Are we correct to set so much store by dressing ‘smartly’?
So, despite being a world championship winner, Lewis Hamilton was refused entry to the royal box at Wimbledon for being too casually dressed. Gary Lineker described the action as ”England at its pompous worst”.
I’m inclined to agree, although the debacle did make me smile a little. My son and daughter will be required to wear ties as part of their primary school uniform come September. I’ll be buying them this week.
I suppose we’ve been lucky to avoid it for so long. But it’s going to be a wrench, especially after a lengthy summer break spent in nothing but t-shirts and swimsuits. My two children object even to the feel of the soft collar of a rugby top beneath their jumpers, let alone a stiff shirt with clip-on tie.
My offspring do not attend a private school, where such formality is more or less obligatory. But there is a new Headmaster at their state primary. He’s keen to place his mark on the institution and inculcate positive behaviour and habits amongst the pupils. Needless to say, the children already possess these characteristics. However, in these days of healthy competition and the need for strong social media profiles, the children’s good habits have to be more visible and obvious to the outside world.
I’m not a total liberal when it comes to this kind of thing. I like school uniforms because they remove the danger of children being viewed purely in terms of what clothing their parents can afford to buy for them. It creates a level playing field. My view, though, is that a less formal get-up is preferable. Sticking to burgundy tops and grey bottoms has worked very well for us up to now. If children are comfortable, warm and relaxed, they will learn better, is my humble view.
I wore no uniform in my own primary school. We weren’t required to wear uniform in the sixth form of my secondary school either. This practice would be unheard of in the modern day, but I loved it. When studying for ‘A’ Levels, when most of us had Saturday jobs and a bit of spare cash, we could express ourselves through our choice of clothing. This freedom of expression went hand-in-hand with choosing our own paths in life. We weren’t little school kids any more, forced to conform.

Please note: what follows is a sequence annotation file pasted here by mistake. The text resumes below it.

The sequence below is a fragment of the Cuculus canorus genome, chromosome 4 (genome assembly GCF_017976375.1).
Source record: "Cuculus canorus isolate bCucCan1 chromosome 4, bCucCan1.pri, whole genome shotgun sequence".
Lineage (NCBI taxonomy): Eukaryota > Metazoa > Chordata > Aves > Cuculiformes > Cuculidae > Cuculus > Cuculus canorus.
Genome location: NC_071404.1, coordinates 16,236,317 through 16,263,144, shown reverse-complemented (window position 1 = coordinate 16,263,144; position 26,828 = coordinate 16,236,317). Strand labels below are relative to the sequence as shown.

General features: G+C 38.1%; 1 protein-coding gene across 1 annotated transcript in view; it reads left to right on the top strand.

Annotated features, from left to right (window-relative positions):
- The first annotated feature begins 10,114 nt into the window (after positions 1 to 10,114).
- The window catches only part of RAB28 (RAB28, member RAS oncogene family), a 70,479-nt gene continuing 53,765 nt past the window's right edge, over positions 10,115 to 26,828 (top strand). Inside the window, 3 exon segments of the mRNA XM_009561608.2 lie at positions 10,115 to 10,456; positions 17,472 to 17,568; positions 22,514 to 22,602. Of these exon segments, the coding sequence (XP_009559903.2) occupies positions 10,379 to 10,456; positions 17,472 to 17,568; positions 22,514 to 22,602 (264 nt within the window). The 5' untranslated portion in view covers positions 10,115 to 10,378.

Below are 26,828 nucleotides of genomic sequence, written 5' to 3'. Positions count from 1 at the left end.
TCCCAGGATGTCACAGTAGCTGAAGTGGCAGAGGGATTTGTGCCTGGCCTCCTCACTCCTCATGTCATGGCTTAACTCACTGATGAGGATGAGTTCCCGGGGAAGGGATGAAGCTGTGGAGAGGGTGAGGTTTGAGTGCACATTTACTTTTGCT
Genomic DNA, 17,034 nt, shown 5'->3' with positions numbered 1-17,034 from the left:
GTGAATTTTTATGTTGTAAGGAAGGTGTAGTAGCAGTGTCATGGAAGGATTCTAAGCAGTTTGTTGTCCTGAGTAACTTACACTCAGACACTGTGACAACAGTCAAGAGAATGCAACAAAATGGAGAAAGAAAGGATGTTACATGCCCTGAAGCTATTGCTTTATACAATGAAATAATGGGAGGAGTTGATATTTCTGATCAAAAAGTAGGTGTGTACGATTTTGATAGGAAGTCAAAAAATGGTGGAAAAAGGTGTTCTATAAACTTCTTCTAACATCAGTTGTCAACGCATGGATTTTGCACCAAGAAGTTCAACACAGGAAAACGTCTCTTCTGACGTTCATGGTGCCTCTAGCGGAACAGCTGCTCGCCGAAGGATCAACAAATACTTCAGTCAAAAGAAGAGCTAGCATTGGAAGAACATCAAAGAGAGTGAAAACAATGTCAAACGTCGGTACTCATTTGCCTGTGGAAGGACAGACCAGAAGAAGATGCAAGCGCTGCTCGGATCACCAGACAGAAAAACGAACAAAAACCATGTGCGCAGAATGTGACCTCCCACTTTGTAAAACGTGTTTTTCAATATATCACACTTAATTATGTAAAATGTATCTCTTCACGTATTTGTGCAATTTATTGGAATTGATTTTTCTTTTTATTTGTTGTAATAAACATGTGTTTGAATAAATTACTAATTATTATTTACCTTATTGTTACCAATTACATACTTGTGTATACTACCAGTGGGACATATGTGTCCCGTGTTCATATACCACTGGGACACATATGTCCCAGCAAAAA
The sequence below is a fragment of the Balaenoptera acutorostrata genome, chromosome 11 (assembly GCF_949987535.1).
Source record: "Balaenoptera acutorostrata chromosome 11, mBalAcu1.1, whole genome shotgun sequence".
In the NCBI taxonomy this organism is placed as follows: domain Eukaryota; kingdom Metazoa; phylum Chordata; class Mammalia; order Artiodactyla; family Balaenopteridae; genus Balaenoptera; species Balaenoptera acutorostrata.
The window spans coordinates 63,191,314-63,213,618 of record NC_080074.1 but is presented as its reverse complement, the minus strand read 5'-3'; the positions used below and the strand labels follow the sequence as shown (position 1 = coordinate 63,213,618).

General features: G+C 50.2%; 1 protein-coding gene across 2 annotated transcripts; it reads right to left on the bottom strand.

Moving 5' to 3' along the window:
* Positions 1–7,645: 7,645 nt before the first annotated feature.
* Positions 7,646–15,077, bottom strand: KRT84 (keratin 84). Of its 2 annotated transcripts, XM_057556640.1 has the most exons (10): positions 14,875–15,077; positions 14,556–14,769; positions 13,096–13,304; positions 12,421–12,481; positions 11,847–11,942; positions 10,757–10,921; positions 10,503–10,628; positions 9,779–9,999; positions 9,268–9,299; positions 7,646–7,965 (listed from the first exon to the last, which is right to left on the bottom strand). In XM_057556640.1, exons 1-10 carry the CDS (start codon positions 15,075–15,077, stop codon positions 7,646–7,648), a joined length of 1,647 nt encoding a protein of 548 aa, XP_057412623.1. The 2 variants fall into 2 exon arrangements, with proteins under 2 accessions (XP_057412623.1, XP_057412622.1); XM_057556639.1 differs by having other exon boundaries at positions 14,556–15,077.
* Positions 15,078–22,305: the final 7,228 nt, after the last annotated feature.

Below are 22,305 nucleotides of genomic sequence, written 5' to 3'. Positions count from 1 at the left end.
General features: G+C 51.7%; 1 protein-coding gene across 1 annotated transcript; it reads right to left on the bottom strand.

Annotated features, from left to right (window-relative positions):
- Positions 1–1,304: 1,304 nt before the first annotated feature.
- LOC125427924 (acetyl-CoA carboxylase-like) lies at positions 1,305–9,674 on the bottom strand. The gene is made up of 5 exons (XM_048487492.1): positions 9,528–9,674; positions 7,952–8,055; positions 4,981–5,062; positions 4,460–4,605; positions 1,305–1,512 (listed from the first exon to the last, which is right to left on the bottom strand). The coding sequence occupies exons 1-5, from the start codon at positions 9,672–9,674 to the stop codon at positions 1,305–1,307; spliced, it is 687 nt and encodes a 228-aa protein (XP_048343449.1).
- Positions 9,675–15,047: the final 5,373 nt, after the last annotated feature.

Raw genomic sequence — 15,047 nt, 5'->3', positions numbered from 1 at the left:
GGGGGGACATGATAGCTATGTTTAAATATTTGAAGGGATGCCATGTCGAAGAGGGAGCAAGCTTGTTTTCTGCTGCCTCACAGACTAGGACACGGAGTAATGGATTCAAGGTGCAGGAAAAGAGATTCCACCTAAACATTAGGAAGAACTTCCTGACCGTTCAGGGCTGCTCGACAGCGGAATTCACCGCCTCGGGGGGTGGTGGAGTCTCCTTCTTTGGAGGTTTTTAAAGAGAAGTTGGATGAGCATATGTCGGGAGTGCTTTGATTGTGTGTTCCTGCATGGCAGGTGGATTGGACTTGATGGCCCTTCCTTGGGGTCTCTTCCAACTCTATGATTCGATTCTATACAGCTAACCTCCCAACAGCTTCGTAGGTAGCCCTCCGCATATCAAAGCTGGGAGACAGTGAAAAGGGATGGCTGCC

It surely couldn’t have done me any harm, could it? Clearly it has not, but I suspect that having been used to a relaxed dress code has perhaps made the concept of ‘power dressing’ one that I cannot seriously adhere to in adulthood. When I see the women on The Apprentice, tottering about in high heels and pencil skirts, in the assumption that this makes them perceived as better businesswomen it makes me inwardly sigh. In most modern industries, we are judged on our performance, not our dress code. I have been either a teacher or a writer for the majority of my career, neither jobs requiring super-smart outfits to be worn on a regular basis (although that doesn’t stop some people, I can assure you).
My husband has often complained that women have more flexibility in their choice of clothing than men. He always has to wear a suit and tie, even in the height of summer. But how long will this tradition survive? Richard Branson pours scorn on the concept and the IT and creative industries have always been notoriously ‘casual’ about staff attire.
Actually, I think the practice is getting more ingrained. It’s the fault of clever marketing, of course, jumbled up with old-fashioned traditions and an innate desire to belong to a particular institution or group. Uniforms are tribal, almost. Or am I making too much of it? My children will simply look smarter and more business-like in their ties and buttoned-up shirts, won’t they?
Hmm, I’m still not sold on the concept. When ties were brought into the uniform for girls when I was in the fifth year at school (they’d always been worn by the boys) we quickly adopted ways of making them more individual. The girls tried to make theirs as wide as possible and the boys as thin (a ‘peanut’). There will always be nonconformists.
The cynical side of me wonders why dress codes are still being enforced in the modern age. Why should we let anyone tell us what to wear – one of the most personal decisions a person can make? Does freedom of choice in clothing suggest some kind of breakdown of the social hierarchy? Would anarchy ensue? No, of course it wouldn’t, but there would be greater freedom to question. We would have more confidence in ourselves as individuals, less likely to act as part of the herd. This is what Richard Branson recognises. He wants his workforce to be unconstrained by such conventions. He wants them to be inventive and original, to be ‘better’ than the received wisdom.
I will still dress formally when the situation warrants it, but there is always that little part of me that wants to put on jeans and canvas shoes to attend a ‘black tie’ event. Mind you, I’d probably get turned away, just like Lewis Hamilton, then it might prove to be nothing but an empty gesture.